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Retinal Artery Occlusion Follow-up

  • Author: Benjamin Feldman, MD; Chief Editor: Robert E O'Connor, MD, MPH  more...
 
Updated: Dec 14, 2015
 

Further Outpatient Care

Patients should have serial evaluation of visual acuity by an ophthalmologist.

An ophthalmologist should perform evaluation for subsequent neovascularization of the iris or retina.

If HBO is to be used, several treatments may be necessary.

Patients require urgent follow up for carotid and cardiac evaluation to preclude further central retinal artery occlusion (CRAO) or stroke.

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Further Inpatient Care

Further inpatient care is indicated only if comorbid disease is present.

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Inpatient & Outpatient Medications

Inpatient or outpatient medications are indicated only if comorbid disease is present.

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Transfer

Transfer to a hyperbaric facility is necessary if hyperbaric oxygen is to be administered.

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Deterrence/Prevention

Patients should keep their blood pressure under control, lower their cholesterol, avoid IV drugs, and take their medication.

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Complications

Further emboli to brain resulting in CVA

Further emboli to the same or contralateral eye, resulting in further visual loss

Progression of temporal arteritis, resulting in loss of vision to the contralateral eye

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Prognosis

Recovery of useful vision is related directly to the rapidity of treatment and presenting visual acuity.

Studies report that 21% of patients exhibited visual improvement of 6 gradients of visual acuity, 35% exhibited improvement of 3 gradients of visual acuity, while 26% showed no improvement in visual acuity.

Patients that showed improvement had presenting visual acuity of counting fingers and a mean duration of visual loss of 21.1 hours; those that did not improve had presenting visual acuity of hand movement and a mean duration of visual loss of 58.6 hours.

The longest delay to treatment that has been associated with significant visual recovery is approximately 72 hours.

Presence of a cilioretinal artery with foveolar sparing increases improvement of visual acuity.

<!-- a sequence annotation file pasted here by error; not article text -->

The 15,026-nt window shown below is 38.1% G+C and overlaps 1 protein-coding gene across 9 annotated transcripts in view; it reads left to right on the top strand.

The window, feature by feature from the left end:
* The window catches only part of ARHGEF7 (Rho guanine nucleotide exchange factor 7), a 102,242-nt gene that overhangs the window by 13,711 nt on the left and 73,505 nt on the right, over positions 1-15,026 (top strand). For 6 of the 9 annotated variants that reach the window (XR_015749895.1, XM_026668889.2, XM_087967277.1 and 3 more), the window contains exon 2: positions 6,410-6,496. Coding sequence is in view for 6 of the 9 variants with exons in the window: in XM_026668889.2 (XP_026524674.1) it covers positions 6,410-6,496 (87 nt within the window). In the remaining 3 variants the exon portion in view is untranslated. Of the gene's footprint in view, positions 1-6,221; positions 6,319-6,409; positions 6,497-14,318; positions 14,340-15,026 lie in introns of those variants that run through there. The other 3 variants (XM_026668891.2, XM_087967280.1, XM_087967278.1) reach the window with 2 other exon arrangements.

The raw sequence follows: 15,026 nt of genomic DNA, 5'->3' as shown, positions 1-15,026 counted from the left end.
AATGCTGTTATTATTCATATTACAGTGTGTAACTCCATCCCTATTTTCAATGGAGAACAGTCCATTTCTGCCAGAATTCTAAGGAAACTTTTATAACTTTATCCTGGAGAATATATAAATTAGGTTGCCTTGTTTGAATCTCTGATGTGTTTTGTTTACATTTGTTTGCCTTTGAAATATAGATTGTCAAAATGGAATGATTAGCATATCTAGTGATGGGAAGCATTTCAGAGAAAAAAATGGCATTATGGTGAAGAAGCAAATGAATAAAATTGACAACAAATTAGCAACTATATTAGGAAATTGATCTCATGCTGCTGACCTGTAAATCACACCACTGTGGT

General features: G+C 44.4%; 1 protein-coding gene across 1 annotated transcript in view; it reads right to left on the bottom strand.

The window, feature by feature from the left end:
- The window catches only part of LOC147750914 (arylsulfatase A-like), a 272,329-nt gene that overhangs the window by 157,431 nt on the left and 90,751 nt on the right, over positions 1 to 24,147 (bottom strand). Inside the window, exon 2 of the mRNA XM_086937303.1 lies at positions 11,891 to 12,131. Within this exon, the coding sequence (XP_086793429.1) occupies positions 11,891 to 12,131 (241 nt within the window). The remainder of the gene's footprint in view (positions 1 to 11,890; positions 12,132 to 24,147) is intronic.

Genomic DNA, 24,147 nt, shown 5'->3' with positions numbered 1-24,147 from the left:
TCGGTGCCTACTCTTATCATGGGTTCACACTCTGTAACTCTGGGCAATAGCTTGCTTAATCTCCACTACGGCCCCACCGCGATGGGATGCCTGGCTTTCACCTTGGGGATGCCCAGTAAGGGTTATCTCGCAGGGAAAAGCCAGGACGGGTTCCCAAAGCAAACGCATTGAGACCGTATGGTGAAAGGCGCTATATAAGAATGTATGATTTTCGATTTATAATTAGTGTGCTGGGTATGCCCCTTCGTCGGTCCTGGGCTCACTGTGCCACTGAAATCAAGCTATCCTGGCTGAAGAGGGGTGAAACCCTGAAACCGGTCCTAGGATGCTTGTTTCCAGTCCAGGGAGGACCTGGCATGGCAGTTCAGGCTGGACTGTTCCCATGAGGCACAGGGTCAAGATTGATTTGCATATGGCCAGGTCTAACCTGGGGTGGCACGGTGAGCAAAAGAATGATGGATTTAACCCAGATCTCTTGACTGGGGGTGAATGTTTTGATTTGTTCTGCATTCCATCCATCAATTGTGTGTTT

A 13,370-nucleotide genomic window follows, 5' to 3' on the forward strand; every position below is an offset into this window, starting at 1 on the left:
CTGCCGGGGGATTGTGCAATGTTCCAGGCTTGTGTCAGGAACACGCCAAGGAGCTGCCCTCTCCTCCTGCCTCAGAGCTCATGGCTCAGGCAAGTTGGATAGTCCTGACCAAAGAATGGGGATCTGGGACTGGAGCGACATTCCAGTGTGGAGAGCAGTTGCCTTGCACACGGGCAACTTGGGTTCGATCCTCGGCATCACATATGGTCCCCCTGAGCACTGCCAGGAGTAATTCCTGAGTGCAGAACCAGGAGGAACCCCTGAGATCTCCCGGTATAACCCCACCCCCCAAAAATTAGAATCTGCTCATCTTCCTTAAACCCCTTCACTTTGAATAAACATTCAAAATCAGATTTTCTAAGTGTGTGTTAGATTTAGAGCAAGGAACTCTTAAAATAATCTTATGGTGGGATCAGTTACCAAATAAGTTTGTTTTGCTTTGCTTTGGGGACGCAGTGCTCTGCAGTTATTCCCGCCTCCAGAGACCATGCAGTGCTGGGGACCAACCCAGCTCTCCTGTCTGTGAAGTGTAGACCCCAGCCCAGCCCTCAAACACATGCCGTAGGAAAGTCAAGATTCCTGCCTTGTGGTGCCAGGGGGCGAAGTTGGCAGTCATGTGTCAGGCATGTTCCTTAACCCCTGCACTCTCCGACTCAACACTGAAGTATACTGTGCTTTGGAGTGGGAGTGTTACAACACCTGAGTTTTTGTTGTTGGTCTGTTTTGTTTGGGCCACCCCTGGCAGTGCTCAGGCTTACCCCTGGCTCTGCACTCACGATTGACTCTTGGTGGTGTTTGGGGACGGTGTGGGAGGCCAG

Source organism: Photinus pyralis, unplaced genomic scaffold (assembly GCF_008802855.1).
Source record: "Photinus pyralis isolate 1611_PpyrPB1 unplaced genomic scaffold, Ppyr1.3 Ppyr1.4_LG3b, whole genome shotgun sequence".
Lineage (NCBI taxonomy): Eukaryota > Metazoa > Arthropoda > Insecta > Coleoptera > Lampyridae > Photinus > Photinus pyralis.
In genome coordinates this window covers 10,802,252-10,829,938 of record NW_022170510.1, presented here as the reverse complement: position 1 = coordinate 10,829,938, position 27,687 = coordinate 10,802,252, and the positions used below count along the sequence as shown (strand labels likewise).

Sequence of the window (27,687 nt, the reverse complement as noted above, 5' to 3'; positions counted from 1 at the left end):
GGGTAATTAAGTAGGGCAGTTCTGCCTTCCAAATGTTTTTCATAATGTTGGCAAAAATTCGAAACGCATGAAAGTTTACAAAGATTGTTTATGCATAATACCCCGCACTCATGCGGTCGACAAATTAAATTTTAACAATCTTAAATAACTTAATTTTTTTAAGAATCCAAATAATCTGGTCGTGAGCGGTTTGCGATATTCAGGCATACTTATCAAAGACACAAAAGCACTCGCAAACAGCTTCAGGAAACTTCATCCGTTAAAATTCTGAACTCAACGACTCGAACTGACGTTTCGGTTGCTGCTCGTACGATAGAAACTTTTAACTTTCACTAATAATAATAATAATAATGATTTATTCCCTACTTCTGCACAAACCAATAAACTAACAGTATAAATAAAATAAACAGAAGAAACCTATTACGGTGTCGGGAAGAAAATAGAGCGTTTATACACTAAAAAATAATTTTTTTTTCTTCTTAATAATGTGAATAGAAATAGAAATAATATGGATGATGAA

Branch retinal artery occlusions (BRAOs) are associated with a higher recovery rate (80% of eyes improve to 20/40 or better) than central retinal artery occlusions (CRAOs).

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Patient Education

Patients must understand that the prognosis for visual recovery is poor and that the visual changes are usually a result of a systemic process that needs treatment.

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Contributor Information and Disclosures
Author

Benjamin Feldman, MD Resident Physician, Department of Emergency Medicine, University of California, Irvine, School of Medicine

Benjamin Feldman, MD is a member of the following medical societies: American Academy of Emergency Medicine, Emergency Medicine Residents' Association

Disclosure: Nothing to disclose.

Coauthor(s)

Pascal SC Juang, MD Medical Director, ED Information Systems, Department of Emergency Medicine, Hoag Memorial Hospital Presbyterian

Pascal SC Juang, MD is a member of the following medical societies: American Academy of Emergency Medicine, American College of Emergency Physicians

Disclosure: Nothing to disclose.

Specialty Editor Board

Francisco Talavera, PharmD, PhD Adjunct Assistant Professor, University of Nebraska Medical Center College of Pharmacy; Editor-in-Chief, Medscape Drug Reference

Disclosure: Received salary from Medscape for employment. for: Medscape.

Douglas Lavenburg, MD Clinical Professor, Department of Emergency Medicine, Christiana Care Health Systems

Douglas Lavenburg, MD is a member of the following medical societies: American Society of Cataract and Refractive Surgery

Disclosure: Nothing to disclose.

Chief Editor

Robert E O'Connor, MD, MPH Professor and Chair, Department of Emergency Medicine, University of Virginia Health System

Robert E O'Connor, MD, MPH is a member of the following medical societies: American Academy of Emergency Medicine, American College of Emergency Physicians, American Association for Physician Leadership, American Heart Association, Medical Society of Delaware, Society for Academic Emergency Medicine, Wilderness Medical Society, American Medical Association, National Association of EMS Physicians

Disclosure: Nothing to disclose.

Additional Contributors

Assaad J Sayah, MD, FACEP Chief, Department of Emergency Medicine; Senior Vice President, Primary and Emergency Care, Cambridge Health Alliance

Assaad J Sayah, MD, FACEP is a member of the following medical societies: American College of Emergency Physicians, Massachusetts Medical Society, National Association of EMS Physicians

Disclosure: Nothing to disclose.

Neil Jain, MD Staff Physician, Yale University School of Medicine, Department of Surgery, Section of Emergency Medicine

Neil Jain, MD is a member of the following medical societies: American College of Emergency Physicians, Society for Academic Emergency Medicine

Disclosure: Nothing to disclose.

Acknowledgements

The authors and editors of Medscape Reference gratefully acknowledge the contributions of previous authors, Kilbourn Gordon III, MD, and Enoch Huang, MD, to the development and writing of this article.

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The cherry red spot of central retinal artery occlusion.
 
 
 
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